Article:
ANYONE with leaving drinks planned for this Friday will be hugely disappointed. No matter where your vote sat on the ballot paper in the EU referendum, I think unarguably both sides can agree we’re in somewhat of a mess. In a country now widely divided, our elected government have managed to reach an impasse with a proposed deal that no-one really supports or wants.

But here I am, I have fallen into the trap I try my upmost to avoid - having an opinion on the current political climate but fear not, any muses I have here today are guaranteed to be irrelevant by the time this goes to print, and a distant memory when the paper reaches the chip shop counter.

It’s only when we look backwards we truly appreciated in full technicolour of the drama that’s unfolded over the last 2 years, a plot line I’m sure even Stephen Spielberg would’ve laughed off as farcical. We are where we are. It’s the 29th of March, the “PGI” free sparkling wine chilled ready for leaving day, the big reveal, the cliff edge or as I saw it 2 years ago - the massive opportunity. The reality unfortunately is we haven’t a clue what lies ahead of us, the uncertainty continues to hang over us like a long winter. I’m with the Prime Minister when she made her controversial speech last week - we are all fed up!

All that said, the day job must go on. We’ve been blessed with an early spring in the south west, a far contrast to the miserable cold and wet that dragged into early May last year. Work is progressing well with crops and grass off to a head start, long may that continue. In the coming months demand for food will not wain, the way it is produced or what is on our land may however and it is important that businesses can adapt to meet these requirements.

This week would have been Normal Bourlag’s 105th birthday, undoubtedly one of the individuals behind the last agricultural revolution, so it seems fitting to consider my take home message delivered by a speaker at the Oxford Farming Conference just three months ago - “we are at the beginning of a Fourth Agricultural Revolution”. It’s not hard to believe when you look around. Automation and data are king within the agricultural sector but currently we trail behind other industries such as automobile and internet giants. I ponder what is stopping us leading the change, whatever the environment we must find ourselves pushing forward.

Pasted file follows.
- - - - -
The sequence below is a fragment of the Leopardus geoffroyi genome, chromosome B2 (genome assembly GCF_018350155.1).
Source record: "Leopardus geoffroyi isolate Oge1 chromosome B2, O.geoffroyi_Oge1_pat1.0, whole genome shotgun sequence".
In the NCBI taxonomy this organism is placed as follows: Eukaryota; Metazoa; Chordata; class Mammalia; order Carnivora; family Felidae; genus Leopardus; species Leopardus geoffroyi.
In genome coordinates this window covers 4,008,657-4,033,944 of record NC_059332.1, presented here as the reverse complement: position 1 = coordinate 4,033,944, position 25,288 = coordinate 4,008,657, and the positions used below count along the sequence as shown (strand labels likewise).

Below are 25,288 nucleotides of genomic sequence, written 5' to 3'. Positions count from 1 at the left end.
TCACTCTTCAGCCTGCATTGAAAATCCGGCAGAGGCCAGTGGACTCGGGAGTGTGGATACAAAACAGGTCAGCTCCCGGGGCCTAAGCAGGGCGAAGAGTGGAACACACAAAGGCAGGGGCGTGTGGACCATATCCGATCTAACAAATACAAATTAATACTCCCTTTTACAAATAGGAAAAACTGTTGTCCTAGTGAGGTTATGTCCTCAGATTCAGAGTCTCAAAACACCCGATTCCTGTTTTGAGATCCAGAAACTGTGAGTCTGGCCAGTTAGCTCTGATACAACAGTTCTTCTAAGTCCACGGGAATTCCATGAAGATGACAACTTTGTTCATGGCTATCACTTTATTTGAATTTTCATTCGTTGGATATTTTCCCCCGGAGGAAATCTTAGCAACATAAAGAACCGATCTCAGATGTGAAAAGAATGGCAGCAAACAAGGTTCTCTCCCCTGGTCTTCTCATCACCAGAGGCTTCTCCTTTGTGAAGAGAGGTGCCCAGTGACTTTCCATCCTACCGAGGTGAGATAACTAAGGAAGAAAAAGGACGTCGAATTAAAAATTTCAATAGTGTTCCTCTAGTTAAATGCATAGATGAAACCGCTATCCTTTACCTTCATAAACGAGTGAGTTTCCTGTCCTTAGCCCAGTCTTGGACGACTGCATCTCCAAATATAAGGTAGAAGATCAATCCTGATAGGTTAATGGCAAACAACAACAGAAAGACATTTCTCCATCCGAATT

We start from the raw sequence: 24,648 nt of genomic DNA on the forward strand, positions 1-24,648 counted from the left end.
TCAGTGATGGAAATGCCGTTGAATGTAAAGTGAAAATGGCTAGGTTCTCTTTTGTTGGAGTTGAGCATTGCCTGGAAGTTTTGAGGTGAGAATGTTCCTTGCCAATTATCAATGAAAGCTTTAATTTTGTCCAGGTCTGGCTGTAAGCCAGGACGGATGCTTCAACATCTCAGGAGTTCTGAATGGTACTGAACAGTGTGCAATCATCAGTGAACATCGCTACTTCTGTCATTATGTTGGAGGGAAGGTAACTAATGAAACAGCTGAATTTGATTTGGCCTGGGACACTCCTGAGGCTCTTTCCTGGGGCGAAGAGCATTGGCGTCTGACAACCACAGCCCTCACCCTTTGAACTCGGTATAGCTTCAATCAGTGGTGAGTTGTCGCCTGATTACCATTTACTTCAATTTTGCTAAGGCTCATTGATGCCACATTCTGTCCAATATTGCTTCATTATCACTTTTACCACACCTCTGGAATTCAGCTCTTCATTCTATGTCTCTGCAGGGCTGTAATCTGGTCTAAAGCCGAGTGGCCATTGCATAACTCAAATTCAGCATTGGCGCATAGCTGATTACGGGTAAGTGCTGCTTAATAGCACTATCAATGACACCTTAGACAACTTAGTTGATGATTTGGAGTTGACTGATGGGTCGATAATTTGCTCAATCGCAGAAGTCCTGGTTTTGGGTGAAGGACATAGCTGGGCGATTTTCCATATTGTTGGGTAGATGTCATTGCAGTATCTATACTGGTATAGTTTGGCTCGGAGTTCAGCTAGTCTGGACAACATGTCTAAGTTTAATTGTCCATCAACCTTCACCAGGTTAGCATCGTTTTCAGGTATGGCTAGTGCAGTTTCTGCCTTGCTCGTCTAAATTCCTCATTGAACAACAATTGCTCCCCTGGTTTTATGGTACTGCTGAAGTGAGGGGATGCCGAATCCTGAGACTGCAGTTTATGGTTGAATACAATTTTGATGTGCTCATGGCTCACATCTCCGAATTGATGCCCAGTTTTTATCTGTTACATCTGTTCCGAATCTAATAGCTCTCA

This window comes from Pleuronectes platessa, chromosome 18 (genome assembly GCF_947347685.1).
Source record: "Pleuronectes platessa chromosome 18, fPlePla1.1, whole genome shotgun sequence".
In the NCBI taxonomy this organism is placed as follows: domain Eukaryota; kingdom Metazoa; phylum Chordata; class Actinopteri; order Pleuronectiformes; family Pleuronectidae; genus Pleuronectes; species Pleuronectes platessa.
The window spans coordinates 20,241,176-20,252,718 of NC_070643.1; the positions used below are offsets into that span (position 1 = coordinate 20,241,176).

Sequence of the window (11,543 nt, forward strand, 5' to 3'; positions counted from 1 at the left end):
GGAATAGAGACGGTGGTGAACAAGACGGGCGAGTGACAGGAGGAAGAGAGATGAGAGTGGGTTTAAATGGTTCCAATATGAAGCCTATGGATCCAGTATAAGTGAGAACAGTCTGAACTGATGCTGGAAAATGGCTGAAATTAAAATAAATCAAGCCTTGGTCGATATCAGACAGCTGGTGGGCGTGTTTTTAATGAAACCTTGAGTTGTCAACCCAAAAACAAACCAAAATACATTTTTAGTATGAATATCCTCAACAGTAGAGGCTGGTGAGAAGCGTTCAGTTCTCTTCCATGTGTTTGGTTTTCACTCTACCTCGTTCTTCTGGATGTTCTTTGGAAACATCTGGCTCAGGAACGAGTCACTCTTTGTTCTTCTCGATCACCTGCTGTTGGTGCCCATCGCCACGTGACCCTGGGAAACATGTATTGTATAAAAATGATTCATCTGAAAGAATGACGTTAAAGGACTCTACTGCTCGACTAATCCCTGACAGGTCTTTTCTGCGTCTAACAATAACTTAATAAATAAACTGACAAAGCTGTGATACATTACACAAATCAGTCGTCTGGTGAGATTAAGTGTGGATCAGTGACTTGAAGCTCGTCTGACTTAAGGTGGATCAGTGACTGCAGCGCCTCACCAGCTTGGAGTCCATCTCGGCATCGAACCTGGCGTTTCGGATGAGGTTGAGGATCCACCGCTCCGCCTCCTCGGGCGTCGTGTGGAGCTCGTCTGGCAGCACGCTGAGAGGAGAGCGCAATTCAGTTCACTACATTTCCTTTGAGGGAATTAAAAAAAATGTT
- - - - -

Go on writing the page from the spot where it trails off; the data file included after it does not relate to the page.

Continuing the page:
Our “tool box” is bursting with technology such as GM, gene editing and plant protection products – all allowing agriculture to become more efficient, productive and environmentally friendly. And yet our hands have been tied not by scientists who work tirelessly to support our industry, but more worryingly by a relatively small number of passionate environmental groups who are influencing political decisions. The tools are at our disposal, we just need to be trusted to use them with public knowledge that we are doing so in a safe and practical manner.

The UK has a history of excellent research and development with institutes such as SRUC, James Hutton and Moredun. We must ensure short sightedness and misinformed decisions don’t leave us missing the boat when it comes to the next big steps.

Holland is an example of a country that is using every opportunity to their advantage with their focus on precision allowing positive advancements and all with political support. They are now world leaders in both food production and environmental standards and are continuing to impress other countries with their welcoming approach to visitors. In mid-May, I will be joining a learning journey organised by Scottish Enterprise and the Rural Youth Project to look at how they are bridging the gap between the urban and rural communities, and the role that agriculture must play. A visit to a carbon-neutral chicken farm captured my interest as our milk is supplied to Arla and their commitment to reducing carbon emission by 2050 is something I feel we should all be working towards. We have already made a big step in the reduction of medicines, it is important we continue to value the consumer concerns and where realistically possible to do so, mitigate them. Another visit is to a floating dairy in Rotterdam harbour - I am not so sure this is something we will be embracing on the waters of Wigtown Bay but you never know!